A health economist’s guide to the AMS galaxy

Guest blogger Nikki Naylor (bio below) has written this post about a recent review on the cost-effectiveness of antimicrobial stewardship…

I’ll start this blog post off with a promise – I promise not to use any equations or unnecessarily complex terms that just describe logical concepts (something us economists do like to do on occasion). In return, I hope that you will see past the standard and not-to-exhilarating conclusion of “more evidence is needed” and see some of the more useful messages that sit within this recent review that we have published.

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Three good reasons why not to “copperize” your hospital surfaces

I recently received an email from the Copper Development Association entitled “Five Good Reasons to Install Antimicrobial Copper Touch Surfaces”. The five reasons are as follows:

  1. “Continuous and significant bioburden reduction, 24/7.
  2. Improved patient outcomes.
  3. A supplement to standard hygiene practices.
  4. Simple, cost-effective intervention.
  5. Payback in less than one year.”

I agree with all of these points in principle, and like the recently published copper study a lot, but I recently had two experiences that gave me three good reasons why not to “copperize” a hospital room.

Firstly, I was kindly given a copper pen at a conference. I’ve had it for a few months now and it’s beginning to look slightly the worse for wear (note the tarnishing where my grubby mits have been holding it, and the bright shiny part that has had less exposure to air underneath the swivel top). Is this how a bedrail would look after a few months of use?

copper pen annotated

Secondly, the pen works well but my hands smell of metal after using it. Would it be the same after touching my copper bedside table?

Thirdly, we had a new boiler installed last year resulting in a small pile of scrap copper pipes. I eventually got around to taking the copper pipes to the scrap metal merchant last weekend, expecting to get nothing for them and he gave me £50. So, exactly how much would it cost to “copperize” a hospital room, and would you really see ‘payback in less than one year’?

I appreciate that much of this may have to do with the composition of the copper alloy. I would imagine that reducing the amount of copper in the alloy would mean lower cost, less smell and less tarnishing. However, it would also reduce the ability to inactivate microbes deposited on the surfaces, so the research data really only applies to the composition of the copper alloy in the items that were tested. Also, there’s been some academic criticism of the copper study on the Controversies in Hospital Infection Prevention blog which is worth reading.

There are still a lot of questions around the implementation of copper surfaces in hospital rooms, and there are other options to consider. But I do think we should be thinking seriously about evaluating the clinical impact and cost-benefit of implementing antimicrobial surfaces.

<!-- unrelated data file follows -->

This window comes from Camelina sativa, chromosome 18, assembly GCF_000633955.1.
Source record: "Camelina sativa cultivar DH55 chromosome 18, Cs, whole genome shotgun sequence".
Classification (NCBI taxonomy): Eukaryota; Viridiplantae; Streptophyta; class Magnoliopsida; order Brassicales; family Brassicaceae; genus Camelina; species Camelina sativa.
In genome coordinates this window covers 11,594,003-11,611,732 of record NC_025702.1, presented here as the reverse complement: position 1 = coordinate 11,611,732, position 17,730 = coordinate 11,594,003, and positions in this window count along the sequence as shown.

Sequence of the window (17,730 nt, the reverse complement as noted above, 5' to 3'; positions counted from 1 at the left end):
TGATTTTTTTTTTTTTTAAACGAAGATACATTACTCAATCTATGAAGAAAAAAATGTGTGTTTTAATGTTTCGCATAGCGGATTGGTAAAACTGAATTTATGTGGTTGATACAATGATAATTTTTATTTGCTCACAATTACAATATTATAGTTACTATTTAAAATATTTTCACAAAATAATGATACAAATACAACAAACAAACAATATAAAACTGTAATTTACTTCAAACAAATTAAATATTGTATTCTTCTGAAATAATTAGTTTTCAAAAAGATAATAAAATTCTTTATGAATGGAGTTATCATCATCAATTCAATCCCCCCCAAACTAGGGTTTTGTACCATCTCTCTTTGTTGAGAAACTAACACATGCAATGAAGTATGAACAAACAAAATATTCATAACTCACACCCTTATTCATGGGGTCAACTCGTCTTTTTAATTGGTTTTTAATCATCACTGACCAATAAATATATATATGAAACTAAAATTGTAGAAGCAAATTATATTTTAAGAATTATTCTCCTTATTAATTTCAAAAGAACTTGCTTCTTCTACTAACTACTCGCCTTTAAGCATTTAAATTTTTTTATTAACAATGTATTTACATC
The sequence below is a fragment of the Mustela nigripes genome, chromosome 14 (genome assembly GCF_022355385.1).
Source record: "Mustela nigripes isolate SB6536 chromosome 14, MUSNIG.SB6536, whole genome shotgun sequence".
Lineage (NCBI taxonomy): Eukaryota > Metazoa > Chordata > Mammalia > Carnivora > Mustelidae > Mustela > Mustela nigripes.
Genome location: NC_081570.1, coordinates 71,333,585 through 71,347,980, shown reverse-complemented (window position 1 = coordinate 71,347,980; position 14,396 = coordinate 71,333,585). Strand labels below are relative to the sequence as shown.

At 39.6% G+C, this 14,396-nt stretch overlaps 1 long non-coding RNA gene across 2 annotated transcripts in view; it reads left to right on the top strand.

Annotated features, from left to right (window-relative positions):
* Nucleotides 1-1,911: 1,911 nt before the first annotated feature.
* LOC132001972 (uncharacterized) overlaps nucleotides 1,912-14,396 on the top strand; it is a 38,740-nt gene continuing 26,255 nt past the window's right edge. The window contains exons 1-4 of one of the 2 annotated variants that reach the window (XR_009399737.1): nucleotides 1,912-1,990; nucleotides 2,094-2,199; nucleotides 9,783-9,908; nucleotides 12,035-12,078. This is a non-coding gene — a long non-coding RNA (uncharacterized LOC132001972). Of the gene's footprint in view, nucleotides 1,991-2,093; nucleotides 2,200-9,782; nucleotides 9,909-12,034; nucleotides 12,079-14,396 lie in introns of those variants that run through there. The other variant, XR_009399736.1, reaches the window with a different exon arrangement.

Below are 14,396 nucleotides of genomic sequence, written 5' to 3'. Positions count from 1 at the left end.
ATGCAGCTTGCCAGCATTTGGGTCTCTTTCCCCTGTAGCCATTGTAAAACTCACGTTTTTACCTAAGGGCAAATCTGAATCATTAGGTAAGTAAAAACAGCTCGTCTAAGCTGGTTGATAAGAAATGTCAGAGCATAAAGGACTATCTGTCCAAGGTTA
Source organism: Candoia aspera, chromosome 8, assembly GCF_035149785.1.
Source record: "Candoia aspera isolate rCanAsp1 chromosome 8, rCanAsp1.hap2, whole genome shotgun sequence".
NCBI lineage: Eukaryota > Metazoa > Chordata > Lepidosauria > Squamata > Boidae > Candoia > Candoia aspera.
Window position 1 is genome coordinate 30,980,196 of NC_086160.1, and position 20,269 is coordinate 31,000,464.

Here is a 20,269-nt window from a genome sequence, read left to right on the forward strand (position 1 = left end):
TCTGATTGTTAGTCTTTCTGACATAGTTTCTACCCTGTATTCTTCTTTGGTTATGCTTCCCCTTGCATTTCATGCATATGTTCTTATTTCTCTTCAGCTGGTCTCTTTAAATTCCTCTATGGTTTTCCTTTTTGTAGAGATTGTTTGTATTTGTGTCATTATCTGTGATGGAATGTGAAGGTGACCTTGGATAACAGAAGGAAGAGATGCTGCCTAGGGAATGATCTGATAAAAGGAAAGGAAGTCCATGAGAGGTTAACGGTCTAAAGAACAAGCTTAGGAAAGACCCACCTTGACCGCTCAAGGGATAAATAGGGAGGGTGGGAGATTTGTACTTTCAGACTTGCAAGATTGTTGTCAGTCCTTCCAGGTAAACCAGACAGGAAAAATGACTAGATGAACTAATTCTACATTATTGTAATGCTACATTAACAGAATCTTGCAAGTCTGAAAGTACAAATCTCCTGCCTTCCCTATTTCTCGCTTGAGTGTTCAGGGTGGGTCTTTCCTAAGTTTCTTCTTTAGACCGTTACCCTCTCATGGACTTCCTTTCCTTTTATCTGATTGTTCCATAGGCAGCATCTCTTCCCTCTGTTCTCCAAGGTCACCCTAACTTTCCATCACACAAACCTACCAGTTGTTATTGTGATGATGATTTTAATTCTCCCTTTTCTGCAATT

How the implementation of hydrogen peroxide vapour (HPV) could save you money

On a recent trip to the US, I asked five or six hospitals what their policy was for dealing with packaged medical supplies (syringes, dressings etc) from the rooms of patients on precautions for MDROs. The response was startling: every hospital had a different policy. The policies ranged from 100% disposal of supplies for every discharge through a “toss heavy toss light” approach depending on the perceived risk of the patient to 0% disposal. I scoured international guidelines and, save a few organism-specific guidance documents, there is no direction on this issue in the guidelines.

What actually happens is another issue. Hospitals with a 100% disposal policy knew that staff often could not bring themselves to throw away perfectly good, sometimes fairly valuable items (IV sets and the like) for the small risk that the packaging may be contaminated. Some threw their supplies into “third world bins” to send to underprivileged hospitals, which is great, unless they happen to be contaminated with an MDRO that would survive the journey! Conversely, hospitals with a 0% disposal policy know that sometimes staff threw out the supplies if the patients had a high perceived risk of shedding. As for the “toss heavy toss light” hospitals: who knows what actually happens.

So, is there a real risk associated with contamination of the packaging of these items? A recent study by Johns Hopkins published in the recent ICHE special issue sampled a selection of supplies to quantify the risk, counted the cost of their current policy and found a potential solution in the use of hydrogen peroxide vapour (HPV) for the disinfection of the supplies. The study found that the packaging of 7-9% of supply items was contaminated with MDROs, and that hydrogen peroxide vapor (HPV) was effective for the disinfection of the supply packaging. The cost of supplies discarded from six ICUs amounted to almost $400,000, not including the costs associated with waste disposal. Hence, the practice of disinfecting the packaging of supplies using HPV would generate substantial cost savings.